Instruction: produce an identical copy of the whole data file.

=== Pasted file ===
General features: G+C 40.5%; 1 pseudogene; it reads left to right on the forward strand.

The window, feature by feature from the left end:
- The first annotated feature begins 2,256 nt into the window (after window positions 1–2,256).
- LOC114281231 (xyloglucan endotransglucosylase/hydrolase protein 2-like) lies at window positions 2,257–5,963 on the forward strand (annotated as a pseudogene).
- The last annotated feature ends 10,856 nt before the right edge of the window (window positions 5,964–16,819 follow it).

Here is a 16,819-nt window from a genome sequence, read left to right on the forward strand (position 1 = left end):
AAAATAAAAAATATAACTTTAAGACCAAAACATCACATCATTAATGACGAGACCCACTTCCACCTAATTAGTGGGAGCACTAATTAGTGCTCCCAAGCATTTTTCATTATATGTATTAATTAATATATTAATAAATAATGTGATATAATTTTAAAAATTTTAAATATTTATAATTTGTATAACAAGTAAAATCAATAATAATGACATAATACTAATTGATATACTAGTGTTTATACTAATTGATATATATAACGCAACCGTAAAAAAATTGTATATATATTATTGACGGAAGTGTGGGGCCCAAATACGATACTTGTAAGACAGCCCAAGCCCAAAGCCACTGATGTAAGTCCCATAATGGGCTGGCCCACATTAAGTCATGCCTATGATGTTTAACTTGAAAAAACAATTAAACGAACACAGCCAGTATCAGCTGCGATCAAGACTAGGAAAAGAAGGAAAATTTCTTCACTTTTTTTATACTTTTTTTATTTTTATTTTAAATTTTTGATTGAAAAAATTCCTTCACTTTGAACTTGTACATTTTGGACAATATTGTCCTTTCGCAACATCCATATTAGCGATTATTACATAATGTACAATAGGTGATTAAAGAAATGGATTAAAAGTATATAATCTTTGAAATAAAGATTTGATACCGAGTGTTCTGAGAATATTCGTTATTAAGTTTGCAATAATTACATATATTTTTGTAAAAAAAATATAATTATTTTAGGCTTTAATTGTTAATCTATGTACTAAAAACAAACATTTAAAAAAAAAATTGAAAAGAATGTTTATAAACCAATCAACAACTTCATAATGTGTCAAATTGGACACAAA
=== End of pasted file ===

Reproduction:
General features: G+C 40.5%; 1 pseudogene; it reads left to right on the forward strand.

The window, feature by feature from the left end:
- The first annotated feature begins 2,256 nt into the window (after window positions 1–2,256).
- LOC114281231 (xyloglucan endotransglucosylase/hydrolase protein 2-like) lies at window positions 2,257–5,963 on the forward strand (annotated as a pseudogene).
- The last annotated feature ends 10,856 nt before the right edge of the window (window positions 5,964–16,819 follow it).

Here is a 16,819-nt window from a genome sequence, read left to right on the forward strand (position 1 = left end):
AAAATAAAAAATATAACTTTAAGACCAAAACATCACATCATTAATGACGAGACCCACTTCCACCTAATTAGTGGGAGCACTAATTAGTGCTCCCAAGCATTTTTCATTATATGTATTAATTAATATATTAATAAATAATGTGATATAATTTTAAAAATTTTAAATATTTATAATTTGTATAACAAGTAAAATCAATAATAATGACATAATACTAATTGATATACTAGTGTTTATACTAATTGATATATATAACGCAACCGTAAAAAAATTGTATATATATTATTGACGGAAGTGTGGGGCCCAAATACGATACTTGTAAGACAGCCCAAGCCCAAAGCCACTGATGTAAGTCCCATAATGGGCTGGCCCACATTAAGTCATGCCTATGATGTTTAACTTGAAAAAACAATTAAACGAACACAGCCAGTATCAGCTGCGATCAAGACTAGGAAAAGAAGGAAAATTTCTTCACTTTTTTTATACTTTTTTTATTTTTATTTTAAATTTTTGATTGAAAAAATTCCTTCACTTTGAACTTGTACATTTTGGACAATATTGTCCTTTCGCAACATCCATATTAGCGATTATTACATAATGTACAATAGGTGATTAAAGAAATGGATTAAAAGTATATAATCTTTGAAATAAAGATTTGATACCGAGTGTTCTGAGAATATTCGTTATTAAGTTTGCAATAATTACATATATTTTTGTAAAAAAAATATAATTATTTTAGGCTTTAATTGTTAATCTATGTACTAAAAACAAACATTTAAAAAAAAAATTGAAAAGAATGTTTATAAACCAATCAACAACTTCATAATGTGTCAAATTGGACACAAA